US: MBA Mortgage Applications


Wed Apr 25 06:00:00 CDT 2018

Actual Previous
Composite Index - W/W Change -0.2% 4.9%
Purchase Index - W/W Change 0.0% 6.0%
Refinance Index - W/W Change -0.3% 4.0%

Highlights
Despite a jump in mortgage rates, purchase applications for home mortgages remained unchanged on a seasonally adjusted basis in the April 20 week, while the typically more interest rate sensitive applications for refinancing did register a small decline of 0.3 percent. Unadjusted, purchase applications were a sharp 11 percent higher than in the same week a year ago. The refinance share of mortgage activity fell 0.4 percentage points from the previous week to 37.2 percent, the smallest share since September 2008. Mortgage rates rose to the highest level since September 2013, with the average interest rate on 30-year fixed rate conforming mortgages ($453,100 or less) rising 7 basis points from the previous week to 4.73 percent. Rising interest rates tend to dampen home buyer enthusiasm, but the impressive 11 percent year-on-year gain in purchase applications shows buyers are still undeterred and confirms the continuation of the solid and accelerating pace of the housing sector indicated by the existing and new home sales reports for March released earlier this week.

Definition
The Mortgage Bankers' Association compiles various mortgage loan indexes. The purchase applications index measures applications at mortgage lenders. This is a leading indicator for single-family home sales and housing construction.

Description
This provides a gauge of not only the demand for housing, but economic momentum. People have to be feeling pretty comfortable and confident in their own financial position to buy a house. Furthermore, this narrow piece of data has a powerful multiplier effect through the economy, and therefore across the markets and your investments. By tracking economic data such as the Mortgage Bankers Association purchase applications, investors can gain specific investment ideas as well as broad guidance for managing a portfolio.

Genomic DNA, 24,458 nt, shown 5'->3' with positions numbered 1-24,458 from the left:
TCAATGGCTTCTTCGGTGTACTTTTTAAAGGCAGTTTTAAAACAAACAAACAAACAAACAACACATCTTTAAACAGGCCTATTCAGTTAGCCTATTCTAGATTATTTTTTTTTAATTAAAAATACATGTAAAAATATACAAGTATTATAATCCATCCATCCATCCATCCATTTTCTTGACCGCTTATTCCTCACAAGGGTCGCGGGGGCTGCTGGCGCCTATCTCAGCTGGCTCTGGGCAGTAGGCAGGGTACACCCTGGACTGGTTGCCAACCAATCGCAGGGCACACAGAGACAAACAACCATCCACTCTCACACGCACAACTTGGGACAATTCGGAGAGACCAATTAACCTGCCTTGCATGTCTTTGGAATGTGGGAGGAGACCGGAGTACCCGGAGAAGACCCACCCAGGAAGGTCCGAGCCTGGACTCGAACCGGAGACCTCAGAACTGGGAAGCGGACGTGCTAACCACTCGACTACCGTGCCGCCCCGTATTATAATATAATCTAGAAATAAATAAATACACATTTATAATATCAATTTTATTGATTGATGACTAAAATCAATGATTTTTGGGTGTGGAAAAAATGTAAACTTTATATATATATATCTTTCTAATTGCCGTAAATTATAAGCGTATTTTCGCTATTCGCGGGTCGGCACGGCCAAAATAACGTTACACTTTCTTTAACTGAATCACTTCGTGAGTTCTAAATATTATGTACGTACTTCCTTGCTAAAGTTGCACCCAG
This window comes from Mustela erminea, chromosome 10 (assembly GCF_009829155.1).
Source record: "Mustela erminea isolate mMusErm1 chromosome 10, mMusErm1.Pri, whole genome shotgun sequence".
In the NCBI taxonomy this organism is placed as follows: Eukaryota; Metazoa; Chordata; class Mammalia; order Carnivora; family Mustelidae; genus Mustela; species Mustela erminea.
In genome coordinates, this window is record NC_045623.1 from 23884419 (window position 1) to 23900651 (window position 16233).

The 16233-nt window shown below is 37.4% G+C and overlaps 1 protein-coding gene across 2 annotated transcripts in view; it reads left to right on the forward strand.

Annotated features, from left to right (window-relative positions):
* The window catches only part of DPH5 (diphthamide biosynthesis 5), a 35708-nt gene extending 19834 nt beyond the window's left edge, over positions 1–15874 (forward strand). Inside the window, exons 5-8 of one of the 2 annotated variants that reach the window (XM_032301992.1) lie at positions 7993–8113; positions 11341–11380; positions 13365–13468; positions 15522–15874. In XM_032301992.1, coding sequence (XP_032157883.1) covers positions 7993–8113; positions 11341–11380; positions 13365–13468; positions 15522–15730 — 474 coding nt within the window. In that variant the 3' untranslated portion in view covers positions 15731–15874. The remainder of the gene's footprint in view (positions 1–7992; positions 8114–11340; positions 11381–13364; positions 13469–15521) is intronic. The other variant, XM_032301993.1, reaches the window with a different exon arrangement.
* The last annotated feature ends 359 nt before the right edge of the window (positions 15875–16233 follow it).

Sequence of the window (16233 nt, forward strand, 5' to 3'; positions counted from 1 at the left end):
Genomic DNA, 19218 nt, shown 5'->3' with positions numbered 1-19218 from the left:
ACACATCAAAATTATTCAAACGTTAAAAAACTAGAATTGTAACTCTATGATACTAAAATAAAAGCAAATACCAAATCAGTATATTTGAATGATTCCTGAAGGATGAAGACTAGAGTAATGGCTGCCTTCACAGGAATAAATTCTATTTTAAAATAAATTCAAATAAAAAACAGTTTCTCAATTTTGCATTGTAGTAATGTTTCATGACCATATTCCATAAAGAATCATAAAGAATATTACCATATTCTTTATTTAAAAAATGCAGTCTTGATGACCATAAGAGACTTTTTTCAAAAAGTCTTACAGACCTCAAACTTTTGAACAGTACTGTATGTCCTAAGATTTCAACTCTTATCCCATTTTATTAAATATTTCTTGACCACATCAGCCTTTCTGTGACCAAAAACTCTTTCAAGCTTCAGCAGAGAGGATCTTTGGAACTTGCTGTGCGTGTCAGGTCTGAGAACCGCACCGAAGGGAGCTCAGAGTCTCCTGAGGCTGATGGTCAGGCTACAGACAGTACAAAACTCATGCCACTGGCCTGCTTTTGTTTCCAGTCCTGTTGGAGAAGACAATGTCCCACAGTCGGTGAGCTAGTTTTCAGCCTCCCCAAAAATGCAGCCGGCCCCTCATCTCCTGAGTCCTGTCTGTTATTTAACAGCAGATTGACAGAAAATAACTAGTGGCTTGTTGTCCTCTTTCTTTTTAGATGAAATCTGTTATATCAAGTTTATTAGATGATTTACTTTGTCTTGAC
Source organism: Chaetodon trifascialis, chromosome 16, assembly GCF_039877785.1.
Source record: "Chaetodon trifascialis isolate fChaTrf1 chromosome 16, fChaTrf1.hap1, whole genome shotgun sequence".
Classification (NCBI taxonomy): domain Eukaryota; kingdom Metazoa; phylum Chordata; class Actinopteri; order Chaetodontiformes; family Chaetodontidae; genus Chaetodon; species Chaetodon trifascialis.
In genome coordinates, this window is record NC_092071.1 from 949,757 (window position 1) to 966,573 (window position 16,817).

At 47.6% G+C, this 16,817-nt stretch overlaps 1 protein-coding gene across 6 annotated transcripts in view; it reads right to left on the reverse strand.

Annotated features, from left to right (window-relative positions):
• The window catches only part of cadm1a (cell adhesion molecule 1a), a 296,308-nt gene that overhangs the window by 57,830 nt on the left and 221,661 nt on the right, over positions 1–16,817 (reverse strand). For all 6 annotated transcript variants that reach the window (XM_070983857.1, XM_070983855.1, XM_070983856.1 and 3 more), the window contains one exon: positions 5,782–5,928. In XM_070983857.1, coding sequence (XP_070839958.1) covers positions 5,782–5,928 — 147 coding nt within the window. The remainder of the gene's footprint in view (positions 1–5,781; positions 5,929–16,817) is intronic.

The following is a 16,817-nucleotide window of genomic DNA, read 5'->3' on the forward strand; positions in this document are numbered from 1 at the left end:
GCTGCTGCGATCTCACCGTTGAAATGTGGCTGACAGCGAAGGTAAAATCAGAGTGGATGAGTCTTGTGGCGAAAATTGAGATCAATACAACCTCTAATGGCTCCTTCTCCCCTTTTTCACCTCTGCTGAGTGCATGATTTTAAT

Each time the construction of a new home begins, it translates to more construction jobs, and income which will be pumped back into the economy. Once a home is sold, it generates revenues for the home builder and the realtor. It brings a myriad of consumption opportunities for the buyer. Refrigerators, washers, dryers and furniture are just a few items new home buyers might purchase. The economic "ripple effect" can be substantial especially when you think a hundred thousand new households around the country are doing this every month.

Since the economic backdrop is the most pervasive influence on financial markets, housing construction has a direct bearing on stocks, bonds and commodities. In a more specific sense, trends in the MBA purchase applications index carry valuable clues for the stocks of home builders, mortgage lenders and home furnishings companies.